I am by no means an expert in Fortran 77 (in fact, I’ve never written any Fortran code in real-life), but I’ve had a dig in to the code to try and find out how the coefficients are calculated.

If you want to follow along, the code to calculate the coefficients starts at line 3382 of main.f. The actual coefficients are set in lines 3393-3397:


(strangely xb is set twice, to the same value, and another coefficient xap is set, which never seems to be used – I have no idea why!).

It’s fairly obvious from this code that there is no complicated curve fitting algorithm used – the coefficients are simply algebraic manipulations of other variables used in the model. For example, xc is set to the value of the variable sast, which, through a bit of detective work, turns out to be the total spherical albedo (see line 3354). You can check this in the 6S output: the value of xc is always the same as the total spherical albedo which is shown a few lines further up in the output file. Similarly xb is calculated based on various variables including tgasm, which is the total global gas transmittance and sdtott, which is the total downward scattering transmittance, and so on. (These variables are difficult to decode, because Fortran 77 has a limit of six characters for variable names, so they aren’t very descriptive!).

I was stumped at this point, until I thought about numerical precision. I realised that the xacoefficient has a number of zeros after the decimal point, and wondered if there might not be enough significant figures to produce an accurate output when using the formula. It turned out this was the case, but I’ll go through how I altered the 6S code to test this.

Line 3439 of main.f is responsible for writing the coefficients to the file. It consists of:

write(iwr, 944)xa,xb,xc

This tells Fortran to write the output to the file/output stream iwr using the format code specified at line 944, and write the three variables xa, xb and xc. Looking at line 944 (that is, the line given a Fortran line number of 944, which is actually line 3772 in the file…just to keep you on your toes!) we see:

  944 format(1h*,6x,40h coefficients xa xb xc                 :, 
     s           1x, 3(f8.5,1x),t79,1h*,/,1h*,6x,
     s           ' y=xa*(measured radiance)-xb;  acr=y/(1.+xc*y)',
     s               t79,1h*,/,79(1h*))

This rather complicated line explains how to format the output. The key bit is 3(f8.5,1x) which tells Fortran to write a floating point number (f) with a maximum width of 8 characters, and 5 decimal places (8.5) followed by a space (1x), and to repeat that three times (the 3(...)). We can alter this to print out more decimal places – for example, I changed it to 3(f10.8,1x), which gives us 8 decimal places. If we do this, then we find that the output runs into the *‘s that are at the end of each line, so we need to alter a bit of the rest of the line to reduce the number of spaces after the text coefficients xa xb xc. The final, working line looks like this:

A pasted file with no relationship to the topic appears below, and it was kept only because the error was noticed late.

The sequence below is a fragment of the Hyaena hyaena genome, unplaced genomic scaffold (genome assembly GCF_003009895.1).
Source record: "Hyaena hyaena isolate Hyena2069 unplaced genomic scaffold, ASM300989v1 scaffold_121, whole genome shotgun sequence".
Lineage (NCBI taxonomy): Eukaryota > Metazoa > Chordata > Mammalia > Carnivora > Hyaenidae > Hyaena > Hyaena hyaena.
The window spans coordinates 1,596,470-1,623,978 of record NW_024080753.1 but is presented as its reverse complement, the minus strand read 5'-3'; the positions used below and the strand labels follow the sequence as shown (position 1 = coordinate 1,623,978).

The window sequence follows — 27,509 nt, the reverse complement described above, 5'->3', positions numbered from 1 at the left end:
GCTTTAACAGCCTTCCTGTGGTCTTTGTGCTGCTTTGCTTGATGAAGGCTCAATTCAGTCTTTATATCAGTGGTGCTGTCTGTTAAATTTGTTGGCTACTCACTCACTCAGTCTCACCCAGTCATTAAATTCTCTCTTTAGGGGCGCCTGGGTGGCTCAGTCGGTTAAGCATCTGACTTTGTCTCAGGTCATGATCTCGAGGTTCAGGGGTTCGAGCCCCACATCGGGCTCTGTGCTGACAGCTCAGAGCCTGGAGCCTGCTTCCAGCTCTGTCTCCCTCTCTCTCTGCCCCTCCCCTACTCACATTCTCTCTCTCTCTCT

944 format(1h*,6x,35h coefficients xa xb xc            :, 
 s           1x, 3(f10.8,1x),t79,1h*,/,1h*,6x,
 s           ' y=xa*(measured radiance)-xb;  acr=y/(1.+xc*y)',
 s               t79,1h*,/,79(1h*))

If you alter this line in main.f and recompile 6S, you will see that your output looks like this:

*                        atmospheric correction result                        *
*                        -----------------------------                        *
*       input apparent reflectance            :    0.485                      *
*       measured radiance [w/m2/sr/mic]       :  240.000                      *
*       atmospherically corrected reflectance                                 *
*       Lambertian case :      0.45439                                        *
*       BRDF       case :      0.45439                                        *
*       coefficients xa xb xc            : 0.00297362 0.20291930 0.24282509   *
*       y=xa*(measured radiance)-xb;  acr=y/(1.+xc*y)                         *

If you then apply the formula you will find that the output of the formula, and the output of the model match – at least, to the number of decimal places of the model output.

In my tests of this, I got the following for the original 6S code:

  • Model: 0.4543900000
  • Formula: 0.4537049078
  • Perc Diff: 0.1507718536%

(the percentage difference I was getting was smaller than the questioner found – but that will just depend on the parameterisation used)

and this for my altered 6S code:

  • Model: 0.4543900000
  • Formula: 0.4543942552
  • Perc Diff: -0.0009364659%

A lot better!

For reference, to investigate this I used Py6S, the Python interface to the 6S model that I wrote. I used the following functions to automatically calculate the results using the formula from a Py6S SixS object, and to calculate the percentage difference automatically:

def calc_acr(radiance, xa, xb, xc):
    y = xa * radiance - xb
    acr = y/(1.0 + xc * y)

    return acr

def calc_acr_from_obj(radiance, s):
    return calc_acr(radiance, s.outputs.coef_xa, s.outputs.coef_xb, s.outputs.coef_xc)

def difference_between_formula_and_model(s):
    formula = calc_acr_from_obj(s.outputs.measured_radiance, s)
    model = s.outputs.atmos_corrected_reflectance_lambertian

    diff = model - formula

    perc_diff = (diff / model) * 100

    print("Model: %.10f" % model)
    print("Formula: %.10f" % formula)
    print("Perc Diff: %.10f%%" % perc_diff)

and my example errors above came from running Py6S using the following parameterisation: